Species are disappearing at alarming rates around the globe, yet the vast majority of these extinction events fail to elicit even the tiniest of sobs from the general public. As one “enlightened” reviewer of Elizabeth Kolbert’s excellent book The Sixth Extinction so eloquently put it, “So what if scorpions, polar-bears, rattlesnakes and sharks go extinct. Who cares??” Well, I care, particularly in light of last week’s news that the San Diego Zoo was forced to euthanize one of the four remaining northern white rhinoceroses left on the planet. Now the fate of the species rests on three elderly individuals and the hope of a successful in vitro fertilization campaign. My heart is with the rhinos, but my money’s on extinction.

Artist, National Geographic Explorer, and creative conservationist Asher Jay has dedicated her career to raising awareness for these pressing conservation issues. Using large keystone species such as rhinos, elephants, lions and cheetahs as ambassadors for the greater cause, she addresses dwindling biodiversity in ways that are arrestingly creative and bold. Not surprisingly, a good deal of her work has centered around trying to expose and diminish the illegal trade of ivory and rhino horns. Sadly, for the northern white rhino, these efforts may be too late.

Blood Horn by Asher Jay
Blood Horns was part of a campaign designed to confront the illegal trade of rhino horns by three prominent organizations dedicated to the cause: WildAid, Save Our Elephants, and African Wildlife Foundation. The text asks would-be consumers if they would buy blood-stained horns, reminding them "if there is no trade, there is no killing." Image © Asher Jay,  2015. All rights reserved.


Black Horn Trade by Asher Jay
Pandas of Africa: Elephant and Rhino compares Africa's rhinos to China's beloved pandas saying, "Protect Africa's big panda - the rhinoceros. When the buying stops, the killing will too." Image © Asher Jay, 2015. All rights reserved.


Aim For Their Future was created in response to an episode of Radio Lab, The Rhino Hunter, which Jay feels was biased in favor of trophy hunters over sound conservation practices. She asks why we aren’t promoting conservation models that preserve life like photo tourism over ones that monetize and perpetuate death. Image © Asher Jay, 2015. All rights reserved.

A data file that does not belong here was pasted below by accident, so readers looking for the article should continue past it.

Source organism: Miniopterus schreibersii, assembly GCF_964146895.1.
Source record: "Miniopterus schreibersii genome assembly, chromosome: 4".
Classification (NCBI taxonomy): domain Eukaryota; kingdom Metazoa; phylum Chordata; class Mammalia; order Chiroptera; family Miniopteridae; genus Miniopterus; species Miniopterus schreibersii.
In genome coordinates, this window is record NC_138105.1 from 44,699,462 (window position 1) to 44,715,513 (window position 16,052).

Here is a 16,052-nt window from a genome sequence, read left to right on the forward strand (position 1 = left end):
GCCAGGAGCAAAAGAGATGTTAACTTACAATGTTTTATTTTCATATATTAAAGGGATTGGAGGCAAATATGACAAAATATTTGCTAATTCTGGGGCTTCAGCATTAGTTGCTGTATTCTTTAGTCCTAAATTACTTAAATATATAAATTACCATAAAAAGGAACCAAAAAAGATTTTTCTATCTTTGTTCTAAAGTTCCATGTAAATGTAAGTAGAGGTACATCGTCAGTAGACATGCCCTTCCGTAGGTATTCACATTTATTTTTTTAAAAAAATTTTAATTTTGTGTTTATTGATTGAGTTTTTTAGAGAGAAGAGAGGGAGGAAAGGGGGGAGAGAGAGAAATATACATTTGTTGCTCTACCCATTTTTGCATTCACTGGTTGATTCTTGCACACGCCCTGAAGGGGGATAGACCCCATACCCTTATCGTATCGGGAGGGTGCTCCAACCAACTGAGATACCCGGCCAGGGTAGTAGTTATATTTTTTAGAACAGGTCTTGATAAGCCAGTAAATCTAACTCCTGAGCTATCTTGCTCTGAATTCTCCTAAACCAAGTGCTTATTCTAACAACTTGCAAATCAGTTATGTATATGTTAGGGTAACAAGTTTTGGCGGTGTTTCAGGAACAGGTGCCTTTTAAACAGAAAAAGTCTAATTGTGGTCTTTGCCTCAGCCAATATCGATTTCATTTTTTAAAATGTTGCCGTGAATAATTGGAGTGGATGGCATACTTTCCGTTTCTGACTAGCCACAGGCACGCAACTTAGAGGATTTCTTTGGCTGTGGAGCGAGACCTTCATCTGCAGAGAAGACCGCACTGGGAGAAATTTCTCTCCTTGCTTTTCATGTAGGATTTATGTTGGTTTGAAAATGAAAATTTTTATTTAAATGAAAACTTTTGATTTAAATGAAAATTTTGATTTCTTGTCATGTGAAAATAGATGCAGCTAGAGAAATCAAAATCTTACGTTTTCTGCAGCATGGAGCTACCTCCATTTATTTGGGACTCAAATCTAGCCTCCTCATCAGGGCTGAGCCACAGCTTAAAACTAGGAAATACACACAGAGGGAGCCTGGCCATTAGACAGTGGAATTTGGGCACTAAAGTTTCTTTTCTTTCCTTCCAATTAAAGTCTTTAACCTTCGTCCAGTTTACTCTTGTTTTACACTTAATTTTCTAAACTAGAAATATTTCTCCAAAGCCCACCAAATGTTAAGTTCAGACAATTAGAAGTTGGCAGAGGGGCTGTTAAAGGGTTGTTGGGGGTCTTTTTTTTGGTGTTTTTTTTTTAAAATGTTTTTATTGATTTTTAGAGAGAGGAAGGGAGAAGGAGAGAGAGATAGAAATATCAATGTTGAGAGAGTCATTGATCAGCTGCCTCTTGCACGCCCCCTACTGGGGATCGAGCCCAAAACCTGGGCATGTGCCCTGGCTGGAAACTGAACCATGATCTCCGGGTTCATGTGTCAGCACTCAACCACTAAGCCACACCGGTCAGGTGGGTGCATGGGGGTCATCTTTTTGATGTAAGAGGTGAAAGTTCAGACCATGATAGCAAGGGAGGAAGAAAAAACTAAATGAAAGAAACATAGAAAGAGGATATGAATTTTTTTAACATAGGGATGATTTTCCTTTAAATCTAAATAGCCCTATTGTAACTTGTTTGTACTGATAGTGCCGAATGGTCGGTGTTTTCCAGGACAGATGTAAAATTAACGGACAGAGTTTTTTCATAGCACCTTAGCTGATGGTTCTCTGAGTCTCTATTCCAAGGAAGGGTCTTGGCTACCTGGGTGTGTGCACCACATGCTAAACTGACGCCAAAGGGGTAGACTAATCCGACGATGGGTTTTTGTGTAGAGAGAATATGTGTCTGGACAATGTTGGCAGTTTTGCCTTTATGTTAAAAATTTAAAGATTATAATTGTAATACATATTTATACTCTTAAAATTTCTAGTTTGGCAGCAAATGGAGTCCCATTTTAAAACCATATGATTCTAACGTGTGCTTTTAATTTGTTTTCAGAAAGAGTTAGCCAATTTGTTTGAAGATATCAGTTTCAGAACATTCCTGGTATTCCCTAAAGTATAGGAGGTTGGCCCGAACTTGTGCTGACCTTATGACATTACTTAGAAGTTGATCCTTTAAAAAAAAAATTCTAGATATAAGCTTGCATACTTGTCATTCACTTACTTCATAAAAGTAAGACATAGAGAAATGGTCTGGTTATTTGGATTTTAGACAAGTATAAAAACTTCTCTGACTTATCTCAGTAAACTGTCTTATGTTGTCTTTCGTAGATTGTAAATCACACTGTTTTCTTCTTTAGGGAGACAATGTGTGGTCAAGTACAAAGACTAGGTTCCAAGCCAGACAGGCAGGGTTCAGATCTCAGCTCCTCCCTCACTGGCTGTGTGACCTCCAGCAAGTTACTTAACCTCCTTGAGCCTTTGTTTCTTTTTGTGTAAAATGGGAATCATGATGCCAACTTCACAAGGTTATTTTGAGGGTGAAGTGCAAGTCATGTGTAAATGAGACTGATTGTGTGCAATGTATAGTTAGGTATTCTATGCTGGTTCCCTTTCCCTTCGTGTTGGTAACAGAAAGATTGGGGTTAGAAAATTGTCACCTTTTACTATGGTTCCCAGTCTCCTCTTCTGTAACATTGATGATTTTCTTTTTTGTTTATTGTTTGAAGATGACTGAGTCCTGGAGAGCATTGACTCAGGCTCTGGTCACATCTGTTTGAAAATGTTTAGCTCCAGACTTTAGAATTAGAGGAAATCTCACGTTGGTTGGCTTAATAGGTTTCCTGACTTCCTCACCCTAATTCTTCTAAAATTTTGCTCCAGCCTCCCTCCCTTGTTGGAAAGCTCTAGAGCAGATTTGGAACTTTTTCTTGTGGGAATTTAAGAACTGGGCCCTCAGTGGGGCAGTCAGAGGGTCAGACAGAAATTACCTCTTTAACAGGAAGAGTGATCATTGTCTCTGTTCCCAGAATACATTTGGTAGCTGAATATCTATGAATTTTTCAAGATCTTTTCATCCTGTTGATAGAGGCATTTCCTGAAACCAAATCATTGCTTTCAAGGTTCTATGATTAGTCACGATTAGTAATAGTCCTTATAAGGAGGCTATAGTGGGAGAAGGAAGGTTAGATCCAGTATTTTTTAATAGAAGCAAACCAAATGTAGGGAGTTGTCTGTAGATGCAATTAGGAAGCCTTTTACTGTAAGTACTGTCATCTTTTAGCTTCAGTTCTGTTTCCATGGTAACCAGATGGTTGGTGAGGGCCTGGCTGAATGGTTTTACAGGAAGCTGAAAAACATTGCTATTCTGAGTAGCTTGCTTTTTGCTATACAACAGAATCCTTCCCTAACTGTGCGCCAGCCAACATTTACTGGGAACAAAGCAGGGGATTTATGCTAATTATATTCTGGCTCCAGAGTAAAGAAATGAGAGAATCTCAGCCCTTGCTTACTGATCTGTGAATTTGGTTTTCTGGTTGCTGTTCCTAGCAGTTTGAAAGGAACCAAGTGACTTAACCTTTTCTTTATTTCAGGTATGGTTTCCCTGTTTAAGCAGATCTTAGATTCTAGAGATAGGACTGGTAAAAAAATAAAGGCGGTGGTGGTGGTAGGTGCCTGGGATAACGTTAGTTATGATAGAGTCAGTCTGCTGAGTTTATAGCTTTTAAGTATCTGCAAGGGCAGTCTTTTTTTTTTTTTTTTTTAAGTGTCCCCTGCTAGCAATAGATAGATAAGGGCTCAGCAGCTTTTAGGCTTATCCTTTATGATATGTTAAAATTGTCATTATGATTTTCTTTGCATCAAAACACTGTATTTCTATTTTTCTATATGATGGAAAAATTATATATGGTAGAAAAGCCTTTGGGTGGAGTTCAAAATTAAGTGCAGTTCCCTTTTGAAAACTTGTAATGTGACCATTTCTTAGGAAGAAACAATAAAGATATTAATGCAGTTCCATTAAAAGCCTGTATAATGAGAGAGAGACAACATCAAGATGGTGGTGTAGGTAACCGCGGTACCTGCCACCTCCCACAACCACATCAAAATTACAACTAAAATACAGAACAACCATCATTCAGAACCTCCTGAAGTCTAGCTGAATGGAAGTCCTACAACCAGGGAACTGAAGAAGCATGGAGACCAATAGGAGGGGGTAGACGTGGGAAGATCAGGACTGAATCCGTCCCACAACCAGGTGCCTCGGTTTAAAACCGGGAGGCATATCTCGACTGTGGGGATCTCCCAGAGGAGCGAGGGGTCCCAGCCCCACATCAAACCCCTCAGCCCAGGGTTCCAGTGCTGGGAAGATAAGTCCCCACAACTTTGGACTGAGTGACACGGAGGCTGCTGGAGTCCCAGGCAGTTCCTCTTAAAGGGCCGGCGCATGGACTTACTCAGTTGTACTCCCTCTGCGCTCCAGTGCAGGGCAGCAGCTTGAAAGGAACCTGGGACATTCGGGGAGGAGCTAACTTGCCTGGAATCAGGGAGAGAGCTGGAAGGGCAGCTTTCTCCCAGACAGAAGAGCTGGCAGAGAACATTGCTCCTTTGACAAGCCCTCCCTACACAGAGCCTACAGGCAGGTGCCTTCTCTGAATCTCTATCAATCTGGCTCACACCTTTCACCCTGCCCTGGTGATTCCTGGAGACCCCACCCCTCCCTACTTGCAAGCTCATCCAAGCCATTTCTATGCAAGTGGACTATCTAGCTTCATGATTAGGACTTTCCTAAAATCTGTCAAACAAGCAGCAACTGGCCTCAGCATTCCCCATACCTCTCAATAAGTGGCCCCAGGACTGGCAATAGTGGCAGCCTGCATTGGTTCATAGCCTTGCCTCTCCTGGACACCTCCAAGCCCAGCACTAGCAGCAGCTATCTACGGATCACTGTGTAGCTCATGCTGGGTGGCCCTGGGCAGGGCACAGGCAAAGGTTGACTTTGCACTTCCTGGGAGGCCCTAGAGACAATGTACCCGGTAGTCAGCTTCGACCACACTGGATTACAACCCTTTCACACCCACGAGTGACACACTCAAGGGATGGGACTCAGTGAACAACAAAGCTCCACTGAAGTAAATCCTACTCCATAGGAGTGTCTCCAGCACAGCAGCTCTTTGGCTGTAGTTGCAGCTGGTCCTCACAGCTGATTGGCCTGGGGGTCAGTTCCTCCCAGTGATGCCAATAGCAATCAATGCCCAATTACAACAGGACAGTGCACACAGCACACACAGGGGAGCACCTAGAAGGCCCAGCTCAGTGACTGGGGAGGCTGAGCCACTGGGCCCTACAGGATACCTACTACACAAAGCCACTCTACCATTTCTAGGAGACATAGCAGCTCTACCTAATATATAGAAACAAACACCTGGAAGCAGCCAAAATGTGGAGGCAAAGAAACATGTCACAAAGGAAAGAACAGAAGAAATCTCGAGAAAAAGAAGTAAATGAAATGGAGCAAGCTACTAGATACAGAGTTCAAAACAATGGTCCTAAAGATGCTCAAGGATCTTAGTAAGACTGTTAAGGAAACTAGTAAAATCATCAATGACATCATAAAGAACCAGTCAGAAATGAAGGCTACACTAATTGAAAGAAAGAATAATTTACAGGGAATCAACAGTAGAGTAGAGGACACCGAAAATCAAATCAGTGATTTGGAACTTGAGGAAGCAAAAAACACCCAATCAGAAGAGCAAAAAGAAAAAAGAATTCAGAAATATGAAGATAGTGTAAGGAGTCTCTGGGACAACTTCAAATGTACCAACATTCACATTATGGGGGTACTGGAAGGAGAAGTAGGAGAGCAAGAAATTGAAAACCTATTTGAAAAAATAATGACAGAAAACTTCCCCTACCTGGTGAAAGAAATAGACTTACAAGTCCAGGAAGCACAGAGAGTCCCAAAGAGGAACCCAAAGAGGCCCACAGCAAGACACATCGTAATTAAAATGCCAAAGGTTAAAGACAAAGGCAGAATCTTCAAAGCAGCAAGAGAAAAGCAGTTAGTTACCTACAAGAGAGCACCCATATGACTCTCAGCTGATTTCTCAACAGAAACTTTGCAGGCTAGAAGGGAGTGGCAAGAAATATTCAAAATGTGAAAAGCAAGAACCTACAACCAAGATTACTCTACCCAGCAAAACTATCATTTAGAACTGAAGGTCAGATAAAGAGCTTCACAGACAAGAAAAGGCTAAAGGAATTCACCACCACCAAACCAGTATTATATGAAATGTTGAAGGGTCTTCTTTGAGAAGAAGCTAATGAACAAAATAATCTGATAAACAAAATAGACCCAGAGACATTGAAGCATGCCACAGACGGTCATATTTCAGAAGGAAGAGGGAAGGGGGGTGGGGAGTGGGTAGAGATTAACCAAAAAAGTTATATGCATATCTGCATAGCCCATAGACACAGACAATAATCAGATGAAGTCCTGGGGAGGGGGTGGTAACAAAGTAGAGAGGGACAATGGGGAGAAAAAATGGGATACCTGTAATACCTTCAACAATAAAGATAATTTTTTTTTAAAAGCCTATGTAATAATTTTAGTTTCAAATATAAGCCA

Jay is motivated by a profound feeling of connection to all life on the planet. In several interviews, she has suggested she was “raised by wolves,” and in this video from National Geographic, she describes her unusual reaction to a close encounter with a lion in Africa:


In her own words, "When people experience my work, I want them to stop and think and ask themselves questions until they get to a place where they know how they feel about an issue – endangered species or pollution or illegal ivory trade. Obviously, I am hoping to inspire others to take action in whatever way they can to be part of the solution to the problems of the wild, which affect us all. Not every work is going to get every person who sees it to become involved. However, at least by getting these messages out to the public, there will be greater awareness and the ability for people to make a conscious decision – to become involved in the crises facing our planet or not."

If you are moved to further explore Jay's work (here, here, and here), I promise you will discover more than just a clever graphic designer. Jay is the ultimate versatile artist-intellect, constantly learning and pushing boundaries, writing passionately and intelligently on a variety of issues (see her thoughts on the feasibility of 3D-printing rhino horns to relieve pressure on their illegal harvest and trade), publishing poetry, raising funds for conservation through the sales of her art, and more. When I contacted her to request permission to feature her artwork on Symbiartic, she informed me that she is working on a way to harness the public's compassion for animals through collaborative works of art - citizen scienceart, if you will. Later in the week, I'll elaborate on the project that inspired that line of thinking.


Asher Jay online:
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